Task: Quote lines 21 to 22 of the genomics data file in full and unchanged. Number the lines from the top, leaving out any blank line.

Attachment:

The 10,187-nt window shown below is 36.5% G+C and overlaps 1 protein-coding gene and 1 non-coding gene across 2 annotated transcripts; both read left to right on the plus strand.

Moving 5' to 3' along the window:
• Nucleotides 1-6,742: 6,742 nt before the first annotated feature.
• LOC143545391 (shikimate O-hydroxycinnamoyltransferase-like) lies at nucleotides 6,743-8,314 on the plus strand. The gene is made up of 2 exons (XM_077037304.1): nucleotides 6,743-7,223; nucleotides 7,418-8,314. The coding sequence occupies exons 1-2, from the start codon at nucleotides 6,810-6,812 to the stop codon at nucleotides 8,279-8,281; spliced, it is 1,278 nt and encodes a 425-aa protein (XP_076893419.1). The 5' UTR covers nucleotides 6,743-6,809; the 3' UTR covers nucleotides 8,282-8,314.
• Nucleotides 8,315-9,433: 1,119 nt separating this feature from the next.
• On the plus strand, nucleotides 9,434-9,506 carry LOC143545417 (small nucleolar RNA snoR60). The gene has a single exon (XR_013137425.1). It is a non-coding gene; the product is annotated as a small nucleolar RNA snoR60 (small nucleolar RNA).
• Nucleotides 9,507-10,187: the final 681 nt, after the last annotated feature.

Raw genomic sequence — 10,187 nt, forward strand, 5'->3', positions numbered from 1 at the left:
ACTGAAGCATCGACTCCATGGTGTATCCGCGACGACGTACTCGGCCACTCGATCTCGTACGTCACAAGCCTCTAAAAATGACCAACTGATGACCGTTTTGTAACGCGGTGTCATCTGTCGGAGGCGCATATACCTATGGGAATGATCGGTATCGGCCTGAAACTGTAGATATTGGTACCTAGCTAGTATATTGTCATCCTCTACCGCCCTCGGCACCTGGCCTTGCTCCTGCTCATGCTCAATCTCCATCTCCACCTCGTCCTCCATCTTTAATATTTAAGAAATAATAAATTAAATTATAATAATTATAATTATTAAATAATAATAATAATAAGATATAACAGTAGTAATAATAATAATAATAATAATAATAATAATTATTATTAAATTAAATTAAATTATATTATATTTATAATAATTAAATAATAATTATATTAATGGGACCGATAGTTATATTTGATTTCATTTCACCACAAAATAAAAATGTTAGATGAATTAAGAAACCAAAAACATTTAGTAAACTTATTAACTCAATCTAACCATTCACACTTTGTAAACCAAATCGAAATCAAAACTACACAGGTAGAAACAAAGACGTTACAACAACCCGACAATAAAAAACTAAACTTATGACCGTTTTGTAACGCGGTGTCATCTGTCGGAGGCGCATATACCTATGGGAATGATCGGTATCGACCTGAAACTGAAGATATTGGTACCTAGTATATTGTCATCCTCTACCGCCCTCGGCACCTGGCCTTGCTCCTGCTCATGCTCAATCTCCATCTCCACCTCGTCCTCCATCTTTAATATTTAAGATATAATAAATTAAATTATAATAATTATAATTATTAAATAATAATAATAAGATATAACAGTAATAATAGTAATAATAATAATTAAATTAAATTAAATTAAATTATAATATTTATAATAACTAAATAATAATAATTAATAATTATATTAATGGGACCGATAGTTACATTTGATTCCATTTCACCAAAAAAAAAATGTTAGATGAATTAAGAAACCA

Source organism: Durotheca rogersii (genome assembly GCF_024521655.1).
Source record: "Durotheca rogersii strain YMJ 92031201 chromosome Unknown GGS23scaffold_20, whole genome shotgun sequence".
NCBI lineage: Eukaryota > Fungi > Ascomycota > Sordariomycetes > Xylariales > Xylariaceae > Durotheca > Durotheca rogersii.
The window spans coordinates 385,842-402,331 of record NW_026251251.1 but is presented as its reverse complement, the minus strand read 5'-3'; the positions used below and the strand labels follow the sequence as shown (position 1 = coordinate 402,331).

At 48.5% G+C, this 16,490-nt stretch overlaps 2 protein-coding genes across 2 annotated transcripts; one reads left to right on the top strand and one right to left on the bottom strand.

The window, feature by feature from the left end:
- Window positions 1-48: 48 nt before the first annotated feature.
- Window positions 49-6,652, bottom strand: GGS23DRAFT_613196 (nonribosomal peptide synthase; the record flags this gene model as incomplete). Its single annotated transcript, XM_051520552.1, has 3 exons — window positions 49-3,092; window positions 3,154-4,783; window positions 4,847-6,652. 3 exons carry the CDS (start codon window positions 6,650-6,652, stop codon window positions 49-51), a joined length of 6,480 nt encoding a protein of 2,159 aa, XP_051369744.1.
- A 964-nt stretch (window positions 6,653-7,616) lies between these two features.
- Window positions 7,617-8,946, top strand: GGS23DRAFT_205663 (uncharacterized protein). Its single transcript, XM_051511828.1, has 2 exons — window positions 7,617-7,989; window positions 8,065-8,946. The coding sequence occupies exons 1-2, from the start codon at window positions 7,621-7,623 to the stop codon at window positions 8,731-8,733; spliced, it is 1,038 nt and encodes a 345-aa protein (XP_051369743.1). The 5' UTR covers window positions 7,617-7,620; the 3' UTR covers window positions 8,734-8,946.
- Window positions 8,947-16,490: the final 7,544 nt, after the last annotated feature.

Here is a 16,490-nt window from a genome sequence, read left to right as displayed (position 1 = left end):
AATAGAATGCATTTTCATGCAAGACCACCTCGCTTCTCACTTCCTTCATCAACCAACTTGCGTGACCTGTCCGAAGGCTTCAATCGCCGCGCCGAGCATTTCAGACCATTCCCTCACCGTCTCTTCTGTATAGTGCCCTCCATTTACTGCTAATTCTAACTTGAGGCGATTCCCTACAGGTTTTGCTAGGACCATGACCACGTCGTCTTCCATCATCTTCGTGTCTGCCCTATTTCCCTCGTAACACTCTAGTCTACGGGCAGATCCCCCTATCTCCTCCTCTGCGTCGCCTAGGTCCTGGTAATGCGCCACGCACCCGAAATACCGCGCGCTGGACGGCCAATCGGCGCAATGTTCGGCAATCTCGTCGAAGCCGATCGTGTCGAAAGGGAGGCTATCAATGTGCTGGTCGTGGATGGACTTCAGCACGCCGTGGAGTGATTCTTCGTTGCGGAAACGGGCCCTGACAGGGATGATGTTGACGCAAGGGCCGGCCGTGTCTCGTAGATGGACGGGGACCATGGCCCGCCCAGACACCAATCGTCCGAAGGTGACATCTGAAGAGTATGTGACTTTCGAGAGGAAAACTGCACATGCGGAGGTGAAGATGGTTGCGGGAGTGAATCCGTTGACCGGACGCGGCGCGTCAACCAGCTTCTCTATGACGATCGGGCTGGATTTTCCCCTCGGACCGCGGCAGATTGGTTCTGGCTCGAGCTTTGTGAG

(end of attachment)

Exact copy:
Here is a 16,490-nt window from a genome sequence, read left to right as displayed (position 1 = left end):
AATAGAATGCATTTTCATGCAAGACCACCTCGCTTCTCACTTCCTTCATCAACCAACTTGCGTGACCTGTCCGAAGGCTTCAATCGCCGCGCCGAGCATTTCAGACCATTCCCTCACCGTCTCTTCTGTATAGTGCCCTCCATTTACTGCTAATTCTAACTTGAGGCGATTCCCTACAGGTTTTGCTAGGACCATGACCACGTCGTCTTCCATCATCTTCGTGTCTGCCCTATTTCCCTCGTAACACTCTAGTCTACGGGCAGATCCCCCTATCTCCTCCTCTGCGTCGCCTAGGTCCTGGTAATGCGCCACGCACCCGAAATACCGCGCGCTGGACGGCCAATCGGCGCAATGTTCGGCAATCTCGTCGAAGCCGATCGTGTCGAAAGGGAGGCTATCAATGTGCTGGTCGTGGATGGACTTCAGCACGCCGTGGAGTGATTCTTCGTTGCGGAAACGGGCCCTGACAGGGATGATGTTGACGCAAGGGCCGGCCGTGTCTCGTAGATGGACGGGGACCATGGCCCGCCCAGACACCAATCGTCCGAAGGTGACATCTGAAGAGTATGTGACTTTCGAGAGGAAAACTGCACATGCGGAGGTGAAGATGGTTGCGGGAGTGAATCCGTTGACCGGACGCGGCGCGTCAACCAGCTTCTCTATGACGATCGGGCTGGATTTTCCCCTCGGACCGCGGCAGATTGGTTCTGGCTCGAGCTTTGTGAG